Mark Bittman has been cooking and writing about food for four decades, including creating simple recipes for his weekly column at the New York Times, The Minimalist. Simple, because they don’t require difficult-to-find ingredients (and if they do, he gives alternatives) or an elaborate process to get a delicious and often impressive meal on the table. He has challenged his readers to travel across cultures, try things they thought were really difficult to prepare, and to rethink the tools in their kitchen repertoire (last week’s Minimalist, for example, breathed new life into the food processor).

Bittman has also emerged as a sane voice in the discussion around food policy, penning excellent reporting on industrial meat production, sustainable fish, and organics, to name a few stories. In addition, he digests news on the food system, writes about his cooking exploits and publishes the work of other food writers (full disclosure: I’m one of them) on his site, In his recent book, Food Matters, he discussed why we should cut out the junk food and cut down on the amount of meat we eat for our own health and for the well-being of the planet. Building on the success of that work comes the Food Matters Cookbook, with 500 recipes for inspired “less-meatarians.” I spoke with him this week about his new cookbook and the state of the discussion around food politics. Read more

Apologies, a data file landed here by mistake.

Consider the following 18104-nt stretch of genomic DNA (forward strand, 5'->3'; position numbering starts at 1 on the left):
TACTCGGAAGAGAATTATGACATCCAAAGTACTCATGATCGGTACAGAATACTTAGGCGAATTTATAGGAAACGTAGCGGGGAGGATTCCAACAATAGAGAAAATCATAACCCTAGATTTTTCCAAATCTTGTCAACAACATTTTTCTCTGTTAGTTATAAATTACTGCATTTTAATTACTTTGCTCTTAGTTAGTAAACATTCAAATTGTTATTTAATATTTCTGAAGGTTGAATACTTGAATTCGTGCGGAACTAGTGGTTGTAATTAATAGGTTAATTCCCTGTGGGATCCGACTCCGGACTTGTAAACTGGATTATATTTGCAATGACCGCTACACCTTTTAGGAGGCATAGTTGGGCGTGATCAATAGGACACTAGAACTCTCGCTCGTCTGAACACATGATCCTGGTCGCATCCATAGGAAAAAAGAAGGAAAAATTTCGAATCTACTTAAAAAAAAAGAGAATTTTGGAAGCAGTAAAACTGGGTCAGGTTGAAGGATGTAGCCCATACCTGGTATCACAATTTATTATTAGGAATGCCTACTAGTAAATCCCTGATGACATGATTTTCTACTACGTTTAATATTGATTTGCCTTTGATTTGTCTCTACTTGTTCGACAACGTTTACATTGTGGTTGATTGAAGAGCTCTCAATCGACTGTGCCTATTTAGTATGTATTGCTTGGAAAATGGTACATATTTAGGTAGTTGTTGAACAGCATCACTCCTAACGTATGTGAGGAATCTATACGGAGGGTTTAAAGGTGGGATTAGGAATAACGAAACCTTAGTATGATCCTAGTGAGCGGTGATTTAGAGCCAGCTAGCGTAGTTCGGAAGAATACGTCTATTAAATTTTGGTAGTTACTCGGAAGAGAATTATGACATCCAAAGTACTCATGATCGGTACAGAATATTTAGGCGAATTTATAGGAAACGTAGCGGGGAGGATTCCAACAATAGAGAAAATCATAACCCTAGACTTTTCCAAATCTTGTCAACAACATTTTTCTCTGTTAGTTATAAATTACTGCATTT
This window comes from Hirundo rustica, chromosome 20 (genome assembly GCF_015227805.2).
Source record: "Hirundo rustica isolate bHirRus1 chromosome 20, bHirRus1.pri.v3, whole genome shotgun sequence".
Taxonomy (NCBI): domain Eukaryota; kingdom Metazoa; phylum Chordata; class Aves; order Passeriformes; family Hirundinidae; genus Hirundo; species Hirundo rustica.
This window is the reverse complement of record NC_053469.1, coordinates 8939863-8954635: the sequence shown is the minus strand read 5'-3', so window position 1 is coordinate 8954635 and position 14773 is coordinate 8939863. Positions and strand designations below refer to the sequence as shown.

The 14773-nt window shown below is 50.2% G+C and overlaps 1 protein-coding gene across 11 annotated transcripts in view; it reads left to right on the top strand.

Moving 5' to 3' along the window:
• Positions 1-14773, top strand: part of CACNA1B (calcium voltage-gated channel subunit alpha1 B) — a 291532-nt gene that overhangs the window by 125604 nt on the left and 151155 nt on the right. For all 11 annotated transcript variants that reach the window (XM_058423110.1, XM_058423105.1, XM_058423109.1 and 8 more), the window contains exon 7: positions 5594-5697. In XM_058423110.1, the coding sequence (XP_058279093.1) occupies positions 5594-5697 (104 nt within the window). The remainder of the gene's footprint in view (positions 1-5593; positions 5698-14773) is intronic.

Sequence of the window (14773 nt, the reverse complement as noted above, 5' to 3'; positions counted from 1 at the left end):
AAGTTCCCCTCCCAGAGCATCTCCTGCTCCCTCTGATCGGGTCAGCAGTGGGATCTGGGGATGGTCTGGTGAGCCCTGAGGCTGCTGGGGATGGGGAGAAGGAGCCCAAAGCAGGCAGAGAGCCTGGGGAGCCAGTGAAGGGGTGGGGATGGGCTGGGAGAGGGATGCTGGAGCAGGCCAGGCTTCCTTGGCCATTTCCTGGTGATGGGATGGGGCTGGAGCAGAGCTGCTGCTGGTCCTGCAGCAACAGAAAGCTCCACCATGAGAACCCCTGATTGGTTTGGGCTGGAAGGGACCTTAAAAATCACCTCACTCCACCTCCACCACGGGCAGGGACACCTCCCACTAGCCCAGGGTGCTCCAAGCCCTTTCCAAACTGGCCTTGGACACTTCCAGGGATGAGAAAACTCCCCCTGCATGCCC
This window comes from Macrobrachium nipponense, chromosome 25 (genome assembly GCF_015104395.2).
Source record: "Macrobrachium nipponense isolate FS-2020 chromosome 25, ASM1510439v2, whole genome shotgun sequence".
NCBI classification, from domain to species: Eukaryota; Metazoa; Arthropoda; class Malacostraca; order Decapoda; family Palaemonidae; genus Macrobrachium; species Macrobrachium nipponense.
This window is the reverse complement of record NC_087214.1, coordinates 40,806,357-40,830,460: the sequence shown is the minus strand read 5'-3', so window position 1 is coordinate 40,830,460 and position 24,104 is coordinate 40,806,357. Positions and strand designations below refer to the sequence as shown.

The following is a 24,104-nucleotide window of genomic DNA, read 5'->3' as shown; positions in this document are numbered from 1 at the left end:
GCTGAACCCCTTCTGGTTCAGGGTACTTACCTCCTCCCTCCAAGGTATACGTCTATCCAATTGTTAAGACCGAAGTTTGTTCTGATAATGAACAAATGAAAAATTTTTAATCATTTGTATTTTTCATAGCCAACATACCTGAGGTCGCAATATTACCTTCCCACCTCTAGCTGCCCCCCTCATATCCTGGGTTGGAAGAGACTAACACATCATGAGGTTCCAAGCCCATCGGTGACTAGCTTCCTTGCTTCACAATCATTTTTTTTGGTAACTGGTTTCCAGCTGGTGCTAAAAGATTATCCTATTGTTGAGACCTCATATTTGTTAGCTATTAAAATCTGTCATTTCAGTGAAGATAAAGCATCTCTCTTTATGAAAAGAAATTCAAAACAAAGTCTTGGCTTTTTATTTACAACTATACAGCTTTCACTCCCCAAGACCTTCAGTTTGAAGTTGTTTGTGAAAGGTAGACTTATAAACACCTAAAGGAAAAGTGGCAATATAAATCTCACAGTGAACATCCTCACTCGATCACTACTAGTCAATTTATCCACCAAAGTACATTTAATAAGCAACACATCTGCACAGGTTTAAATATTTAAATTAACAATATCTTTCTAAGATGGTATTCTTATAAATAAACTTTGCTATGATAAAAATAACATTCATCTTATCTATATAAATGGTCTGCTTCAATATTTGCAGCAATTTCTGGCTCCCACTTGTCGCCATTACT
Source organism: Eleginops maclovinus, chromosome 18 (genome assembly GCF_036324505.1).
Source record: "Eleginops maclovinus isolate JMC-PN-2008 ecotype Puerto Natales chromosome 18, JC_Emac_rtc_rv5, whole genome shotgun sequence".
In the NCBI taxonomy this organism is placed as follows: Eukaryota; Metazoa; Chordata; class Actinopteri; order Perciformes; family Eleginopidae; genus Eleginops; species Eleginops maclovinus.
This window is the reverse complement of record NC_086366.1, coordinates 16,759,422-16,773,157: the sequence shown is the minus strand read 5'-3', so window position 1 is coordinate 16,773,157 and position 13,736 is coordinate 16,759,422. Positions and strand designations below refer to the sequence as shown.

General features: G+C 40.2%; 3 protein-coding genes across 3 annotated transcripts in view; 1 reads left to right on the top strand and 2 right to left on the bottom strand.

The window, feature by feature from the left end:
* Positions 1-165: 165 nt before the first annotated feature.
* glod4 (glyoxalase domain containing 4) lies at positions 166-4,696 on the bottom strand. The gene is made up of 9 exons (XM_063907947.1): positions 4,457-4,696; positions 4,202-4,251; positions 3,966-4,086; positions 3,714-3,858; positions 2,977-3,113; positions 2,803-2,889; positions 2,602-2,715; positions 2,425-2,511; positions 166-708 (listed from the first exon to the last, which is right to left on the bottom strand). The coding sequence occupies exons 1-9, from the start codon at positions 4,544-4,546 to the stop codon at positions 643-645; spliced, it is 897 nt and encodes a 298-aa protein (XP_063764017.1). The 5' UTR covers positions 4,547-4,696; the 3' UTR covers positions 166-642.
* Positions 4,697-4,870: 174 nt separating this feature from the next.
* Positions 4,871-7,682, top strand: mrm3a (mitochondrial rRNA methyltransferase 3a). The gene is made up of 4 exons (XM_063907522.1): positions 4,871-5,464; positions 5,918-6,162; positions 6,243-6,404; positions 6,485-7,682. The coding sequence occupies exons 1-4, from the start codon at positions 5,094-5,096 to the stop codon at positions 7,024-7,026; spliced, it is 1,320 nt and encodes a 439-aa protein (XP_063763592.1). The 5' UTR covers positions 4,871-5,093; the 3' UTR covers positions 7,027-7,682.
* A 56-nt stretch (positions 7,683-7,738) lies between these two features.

The valet made me do it. We bared our souls and talked with each other about food. We did it in the middle of the tastefully decorated lobby of a reputable Cannery Row hotel in Monterey, CA. It began as a very unexpected moment, and has become one of my all-time favorite experiences talking about access to good food. Because it was a conversation not with a chef, foodie or expert. It was with a regular person who longs to connect to food and is somehow stuck, marooned on an island alone, full of latent desire.

The valet—let’s call him Paul—asked me the very question I yearn to hear, and with him I had the discussion that I never tire of. Paul had parked my car when I checked into the hotel, had smiled professionally at me and held the door three mornings in a row when I sashayed excitedly out into the sunlight. The cause of my excitement was a food issue conference hosted by the Monterey Bay Aquarium. The Cooking for Solutions Sustainable Media Institute is an annual gathering of journalists and experts who cover food system issues ranging from sustainable seafood to GMOs. It is the highlight of my year, second only to the Ecological Farming Association annual meeting. Read more

TED is a non-profit devoted to broadcasting innovative ideas spoken by persuasive thinkers. Its website spreads information through “TED talks,” a video component that spans a wide range of topics. Here is a selection of TED videos focusing on issues from the political food world—child obesity, industrial meat production, school nutrition programs, ecologically safe fish farming, food access within an urban landscape, re-envisioned permaculture—presented by some of the top enthusiasts and specialists. Read more

Veteran cookbook author and New York Times columnist Mark Bittman knows his food — and what he dishes out is smart, contemporary and consistently delicious. For years, his books – including “How to Cook Everything” and “The Best Recipes in the World” (his “Chile Shrimp” is one of my husband’s all-time favorite dishes) have been permanent fixtures on my book shelves, and his kitchen savvy has informed my own style of cooking. Read more

In this time of watching our wallets, our good intentions about eating sustainable food could easily descend into bad habits, cutting corners and disenchantment about the food system.  Instead, I’d like to offer a few ways I’ve been eating good, clean and fair on a reasonable budget: Read more